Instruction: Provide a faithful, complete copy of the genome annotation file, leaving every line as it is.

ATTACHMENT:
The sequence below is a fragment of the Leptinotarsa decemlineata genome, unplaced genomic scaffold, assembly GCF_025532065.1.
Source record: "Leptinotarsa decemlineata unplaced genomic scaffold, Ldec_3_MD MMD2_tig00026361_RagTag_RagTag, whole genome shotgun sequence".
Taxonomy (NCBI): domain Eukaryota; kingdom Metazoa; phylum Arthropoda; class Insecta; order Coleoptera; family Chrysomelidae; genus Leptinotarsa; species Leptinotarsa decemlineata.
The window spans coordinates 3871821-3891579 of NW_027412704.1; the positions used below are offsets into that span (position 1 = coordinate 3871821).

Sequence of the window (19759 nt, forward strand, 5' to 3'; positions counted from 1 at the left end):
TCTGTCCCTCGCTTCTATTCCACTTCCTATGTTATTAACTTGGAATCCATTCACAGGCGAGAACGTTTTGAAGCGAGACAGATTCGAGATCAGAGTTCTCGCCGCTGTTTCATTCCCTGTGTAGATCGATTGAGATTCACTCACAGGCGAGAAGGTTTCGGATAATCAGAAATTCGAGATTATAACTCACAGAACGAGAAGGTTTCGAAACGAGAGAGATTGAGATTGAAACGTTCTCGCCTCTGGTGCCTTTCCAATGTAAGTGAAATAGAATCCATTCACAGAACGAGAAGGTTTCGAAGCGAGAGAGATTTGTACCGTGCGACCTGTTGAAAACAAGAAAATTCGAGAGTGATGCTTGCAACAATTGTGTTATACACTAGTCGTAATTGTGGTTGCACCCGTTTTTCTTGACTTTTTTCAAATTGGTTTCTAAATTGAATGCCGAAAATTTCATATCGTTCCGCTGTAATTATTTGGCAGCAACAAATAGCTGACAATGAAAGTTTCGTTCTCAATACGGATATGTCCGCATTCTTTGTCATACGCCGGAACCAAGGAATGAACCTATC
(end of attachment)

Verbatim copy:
The sequence below is a fragment of the Leptinotarsa decemlineata genome, unplaced genomic scaffold, assembly GCF_025532065.1.
Source record: "Leptinotarsa decemlineata unplaced genomic scaffold, Ldec_3_MD MMD2_tig00026361_RagTag_RagTag, whole genome shotgun sequence".
Taxonomy (NCBI): domain Eukaryota; kingdom Metazoa; phylum Arthropoda; class Insecta; order Coleoptera; family Chrysomelidae; genus Leptinotarsa; species Leptinotarsa decemlineata.
The window spans coordinates 3871821-3891579 of NW_027412704.1; the positions used below are offsets into that span (position 1 = coordinate 3871821).

Sequence of the window (19759 nt, forward strand, 5' to 3'; positions counted from 1 at the left end):
TCTGTCCCTCGCTTCTATTCCACTTCCTATGTTATTAACTTGGAATCCATTCACAGGCGAGAACGTTTTGAAGCGAGACAGATTCGAGATCAGAGTTCTCGCCGCTGTTTCATTCCCTGTGTAGATCGATTGAGATTCACTCACAGGCGAGAAGGTTTCGGATAATCAGAAATTCGAGATTATAACTCACAGAACGAGAAGGTTTCGAAACGAGAGAGATTGAGATTGAAACGTTCTCGCCTCTGGTGCCTTTCCAATGTAAGTGAAATAGAATCCATTCACAGAACGAGAAGGTTTCGAAGCGAGAGAGATTTGTACCGTGCGACCTGTTGAAAACAAGAAAATTCGAGAGTGATGCTTGCAACAATTGTGTTATACACTAGTCGTAATTGTGGTTGCACCCGTTTTTCTTGACTTTTTTCAAATTGGTTTCTAAATTGAATGCCGAAAATTTCATATCGTTCCGCTGTAATTATTTGGCAGCAACAAATAGCTGACAATGAAAGTTTCGTTCTCAATACGGATATGTCCGCATTCTTTGTCATACGCCGGAACCAAGGAATGAACCTATC